McDonald’s is offering you the chance to earn points for chicken sandwiches or vanilla cones. At Popeyes, you could get a special meal not available to anyone else. And at one point, Chipotle even dangled the possibility of winning a car.
That’s because restaurants are ramping up their rewards programs. For them, it’s a way to learn more about their customers and keep up the momentum in online orders that began during the pandemic.
McDonald’s announced in June that its rewards program will go national this summer. Around the same time, Popeyes unveiled one for the first time — months after its sister brand Burger King, also owned by Restaurant Brands International, started testing its own. Chipotle, which launched its own national rewards program in 2019, in June announced an update that lets customers earn more rewards, like Chipotle apparel. They can also use the points to support organizations Chipotle works with, like the National Young Farmers Coalition, a nonprofit that advocates for young farmers. To promote the update, Chipotle rolled out a game with a big prize for the winner: A Tesla (the game was only available for two days).
During the pandemic, when restaurants closed their doors and shifted their business to takeout, delivery and drive-thru, digital orders — those placed online or through a mobile app — went through the roof. Chipotle, for example, reported that digital sales grew about 174% in 2020, accounting for 46% of total sales. In the first quarter of this year, digital sales made up about half of sales at Chipotle.
At McDonald’s, “digital sales exceeded $10 billion, or nearly 20% of systemwide sales, in 2020 across our top six markets,” CEO Chris Kempczinski said during an analyst call in January.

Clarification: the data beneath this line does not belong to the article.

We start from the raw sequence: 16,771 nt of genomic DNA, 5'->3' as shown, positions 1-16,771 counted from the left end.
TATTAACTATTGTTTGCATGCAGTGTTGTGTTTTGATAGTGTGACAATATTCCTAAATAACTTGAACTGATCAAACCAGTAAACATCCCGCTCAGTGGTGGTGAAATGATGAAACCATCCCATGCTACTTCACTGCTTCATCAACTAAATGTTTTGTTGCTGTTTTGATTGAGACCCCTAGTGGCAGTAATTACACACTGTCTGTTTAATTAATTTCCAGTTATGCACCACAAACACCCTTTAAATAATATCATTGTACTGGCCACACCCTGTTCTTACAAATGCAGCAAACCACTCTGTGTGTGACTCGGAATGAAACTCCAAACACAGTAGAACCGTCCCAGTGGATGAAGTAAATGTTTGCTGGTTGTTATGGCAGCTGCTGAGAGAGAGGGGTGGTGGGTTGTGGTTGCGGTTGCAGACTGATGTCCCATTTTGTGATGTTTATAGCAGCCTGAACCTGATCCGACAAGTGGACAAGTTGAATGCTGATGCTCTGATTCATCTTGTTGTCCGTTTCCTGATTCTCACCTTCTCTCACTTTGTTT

Rewards programs, which are often limited to app users, can help restaurants continue and build on this growth, said Andrew Charles, a restaurant analyst at Cowen. After about a year-and-a-half of digital growth, loyalty programs “represent an evolution,” he said.
Access to customer data
Loyalty programs are important to restaurants because they help them learn more about their customers through data collection, he noted.
Restaurants don’t know much about people who place orders at a restaurant counter or using a drive-thru. But if they order through the restaurant’s app, restaurants “know when that customer comes in, what their ordering preferences are,” Charles said. “They’re going to get to know this person a lot better and so therefore they can market to this person a lot more effectively.”
A restaurant could, for example, encourage customers who tend to place orders on the weekend to come in more often by offering weekday deals, Charles said.
And as restaurants look to their competitors’ new or improved programs, they’ll want to make sure that they’re not falling behind, he noted. “The competitive ante is being raised,” he said.
For companies like Chipotle, which already had a loyalty program, a refresh can help keep customers interested.
“Rewards programs really can’t stay static,” said BTIG restaurant analyst Peter Saleh. “Most of them evolve and make some sort of change every 18 months or two years to attract new customers and retain the ones they have.” Starbucks, which has had a rewards program for years, announced changes to its program last summer.
But for companies, there’s a risk to rewards if they don’t lead to more loyal customers who spend more. “Loyalty programs are not easy,” he said. They’re “essentially giving away food.”
McDonald’s, which tested its new rewards program in Phoenix and New England before announcing the national launch, said its pleased with the results so far. “Our loyalty customers are far more likely to return in the next 30 days compared to non-loyalty customers,” Joseph Erlinger, president of McDonald’s USA, said in April. He added that adoption of the program is also up.